The SwiftKey team just rolled out a massive update to their popular Android keyboard, introducing various layouts suitable for a wide range of screen sizes. Now they're moving on to tackle other long-awaited, user-requested features. Two responses on the app's idea suggestion page show that the developers are currently working on adding support for emojis and the ability to enable a dedicated number row.
Neither of these features are particularly groundbreaking in the grand scheme of things, but that is precisely what makes the demand for them so strong.
There are a lot of Bluetooth keyboards aimed at Android tablets, but ASUS' Transformer series of tablets and docks has long been a favorite of those who prefer a full laptop-style form factor. ASUS is trying to bring that same experience (or at least part of it) to a broader range of devices with the TransKeyboard, revealed on the company's YouTube channel late last night.
The TransKeyboard is pretty similar to other mobile keyboards - it's relatively compact and interoperable with Android smartphones/tablets and PCs.
Swype may have just gained new split and mini keyboard options, but the SwiftKey folks have been sitting on something even more visionary for quite a while now. Their "Layouts for Living" program adds many layout options - split keyboards, movable pop-up keyboards, etc. - to what is already one of the most popular Android keyboards out there.
The video above highlights thumb, compact, and full layout options.
It's often the case that one piece of software will introduce a groundbreaking feature, but others will expand on it, eventually replacing the original. When it comes to Android, Swype and SwiftKey come to mind. But the latter has yet to vanquish the former, nor has the addition of gesture-based typing to the stock keyboard, and Swype has now been updated with a host of new features that show just how much of a heavyweight this contender remains.
Until now, using emoji in parts of Android besides Hangouts could be a little tricky. Officially, the emoji keyboard was included as part of the iWnn IME, and required users to manually switch using the persistent keyboard notification which appeared any time a user tapped a text field. Even then, users couldn't enjoy the full-color emoji found in Hangouts. This was certainly less than ideal.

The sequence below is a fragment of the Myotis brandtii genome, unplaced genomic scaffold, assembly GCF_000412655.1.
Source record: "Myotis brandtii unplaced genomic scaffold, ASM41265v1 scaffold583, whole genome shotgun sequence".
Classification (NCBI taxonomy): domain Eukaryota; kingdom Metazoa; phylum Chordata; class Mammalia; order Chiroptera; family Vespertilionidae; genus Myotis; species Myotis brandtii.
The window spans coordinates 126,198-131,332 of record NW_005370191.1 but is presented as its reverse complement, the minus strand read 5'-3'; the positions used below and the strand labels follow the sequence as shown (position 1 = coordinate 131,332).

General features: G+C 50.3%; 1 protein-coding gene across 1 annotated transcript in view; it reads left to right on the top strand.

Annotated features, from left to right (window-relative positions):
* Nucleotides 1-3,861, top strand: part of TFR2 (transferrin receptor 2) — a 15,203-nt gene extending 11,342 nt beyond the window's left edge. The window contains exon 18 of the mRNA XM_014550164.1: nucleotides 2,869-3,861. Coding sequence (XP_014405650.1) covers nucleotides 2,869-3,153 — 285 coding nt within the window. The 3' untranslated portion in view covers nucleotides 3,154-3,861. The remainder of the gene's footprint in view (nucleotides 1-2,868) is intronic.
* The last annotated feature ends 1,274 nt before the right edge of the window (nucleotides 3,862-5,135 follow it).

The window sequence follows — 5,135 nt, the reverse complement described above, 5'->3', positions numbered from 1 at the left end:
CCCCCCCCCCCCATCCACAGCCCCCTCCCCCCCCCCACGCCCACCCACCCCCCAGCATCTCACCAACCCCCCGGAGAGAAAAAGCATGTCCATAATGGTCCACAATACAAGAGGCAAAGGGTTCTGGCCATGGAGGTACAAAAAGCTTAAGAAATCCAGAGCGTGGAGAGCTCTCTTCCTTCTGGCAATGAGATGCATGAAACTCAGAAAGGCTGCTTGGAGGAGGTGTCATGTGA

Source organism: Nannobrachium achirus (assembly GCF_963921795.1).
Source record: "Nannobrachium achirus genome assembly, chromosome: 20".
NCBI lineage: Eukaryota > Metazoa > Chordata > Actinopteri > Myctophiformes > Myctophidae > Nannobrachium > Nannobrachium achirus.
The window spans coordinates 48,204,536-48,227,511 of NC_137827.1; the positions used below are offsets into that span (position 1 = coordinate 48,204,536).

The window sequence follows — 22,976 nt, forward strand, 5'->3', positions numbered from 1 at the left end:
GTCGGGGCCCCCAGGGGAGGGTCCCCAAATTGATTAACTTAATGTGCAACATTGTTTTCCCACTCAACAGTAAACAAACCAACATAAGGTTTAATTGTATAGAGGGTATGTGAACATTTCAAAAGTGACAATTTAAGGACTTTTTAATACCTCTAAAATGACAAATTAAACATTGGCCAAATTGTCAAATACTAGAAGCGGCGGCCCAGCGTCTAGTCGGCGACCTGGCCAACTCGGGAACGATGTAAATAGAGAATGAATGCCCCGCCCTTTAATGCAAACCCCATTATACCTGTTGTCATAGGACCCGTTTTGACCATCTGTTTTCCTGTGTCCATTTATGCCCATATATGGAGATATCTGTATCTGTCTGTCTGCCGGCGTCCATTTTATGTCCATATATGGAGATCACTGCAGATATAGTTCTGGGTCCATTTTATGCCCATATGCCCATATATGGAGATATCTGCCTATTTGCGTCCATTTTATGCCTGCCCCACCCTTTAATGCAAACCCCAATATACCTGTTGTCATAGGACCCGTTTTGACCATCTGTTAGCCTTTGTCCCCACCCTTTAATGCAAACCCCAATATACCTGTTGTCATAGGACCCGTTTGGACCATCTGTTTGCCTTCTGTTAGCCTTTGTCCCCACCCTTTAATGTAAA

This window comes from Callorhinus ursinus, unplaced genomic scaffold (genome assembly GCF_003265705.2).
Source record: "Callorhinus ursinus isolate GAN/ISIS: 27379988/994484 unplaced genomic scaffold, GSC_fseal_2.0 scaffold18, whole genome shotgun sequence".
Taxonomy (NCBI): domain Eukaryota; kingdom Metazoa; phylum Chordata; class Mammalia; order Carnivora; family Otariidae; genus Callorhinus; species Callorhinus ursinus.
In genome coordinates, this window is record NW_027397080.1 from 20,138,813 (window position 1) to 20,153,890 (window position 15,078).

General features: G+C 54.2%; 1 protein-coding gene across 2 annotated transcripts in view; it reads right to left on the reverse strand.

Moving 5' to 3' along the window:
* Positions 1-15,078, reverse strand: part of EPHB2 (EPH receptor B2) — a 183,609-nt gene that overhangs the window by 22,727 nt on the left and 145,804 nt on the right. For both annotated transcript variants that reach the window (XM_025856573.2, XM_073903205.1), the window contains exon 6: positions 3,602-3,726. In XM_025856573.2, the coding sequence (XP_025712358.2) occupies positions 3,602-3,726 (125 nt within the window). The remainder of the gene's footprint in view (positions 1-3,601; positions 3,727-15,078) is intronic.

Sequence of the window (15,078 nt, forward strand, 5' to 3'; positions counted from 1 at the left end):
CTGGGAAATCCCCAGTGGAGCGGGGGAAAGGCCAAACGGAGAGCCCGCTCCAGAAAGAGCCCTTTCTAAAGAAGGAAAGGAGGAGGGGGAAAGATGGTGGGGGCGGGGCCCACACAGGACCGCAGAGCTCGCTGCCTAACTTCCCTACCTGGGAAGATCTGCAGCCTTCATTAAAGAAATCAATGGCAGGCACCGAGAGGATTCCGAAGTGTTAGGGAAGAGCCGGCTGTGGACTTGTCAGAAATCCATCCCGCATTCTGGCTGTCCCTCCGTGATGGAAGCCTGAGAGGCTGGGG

Thankfully, Google has spread "Emoji everywhere" with Android 4.4 KitKat, integrating the set of awesome emoji with Google Keyboard for easier access.
Since the dawn of mobile gaming, there have been numerous requests from traditional PC gamers for gaming keyboard support in Android. After all, an FPS is just more fun when you use WASD, right? Alas, this just isn't a thing – we live in a land of touch controls and Bluetooth gaming controllers. And SHIELD.
It's pretty easy to understand why typing isn't exactly an optimal experience on a smartphone. They are designed to fit in palms and come with virtual keys smaller than the fingertips used to press them. Tablets don't suffer from this problem, but they come with one of their own - a user can type speedily using the significantly larger keys, but resting their fingers on the screen for a mere second is all it takes to turn "superpower" to "sauerkraut," and suddenly that status update about whether America should get involved in Syria accumulates a different flood of Facebook comments than was expected.
Earlier today, Google released a relatively minor update to its keyboard application with only one really useful change: numbers in the top row on tablets. While the update itself is indeed not too significant, it did manage to bring several interesting half-baked under-the-hood bits which aren't quite ready for consumption. These are exactly the kinds of bits we like here in the AndroidPolice teardown kitchen.
Armed with some of Ron's initial findings, my teardown partner Santiago Rosales and I dug into the innards of the v1.1 APK.
When last we saw the LG Enact, it was looking like a decidedly ho-hum budget phone for Verizon whose only differentiator was an oddly retro 4-button layout. Evleaks has graced us with yet another look at the phone and... well, it still looks pretty ho-hum, but now it's a slightly more interesting QWERTY slider. Verizon hasn't had a new Android phone with a physical keyboard since the Pantech Marauder over a year ago.
Android manufacturers have been using the Mobile High-Definition Link (MHL) standard since 2011. While most Android device owners are blissfully unaware that their gadgets can output HDMI (among other things) via a nifty little adapter, power users treasure MHL as an easy way to expand functionality. Today the MHL LLC announced the 3.0 revision of the standard, including a ton of new goodies.
First of all, MHL 3.0 will support video output of up to 4K (or "Ultra HD," usually 3840 × 2160 pixels) resolution.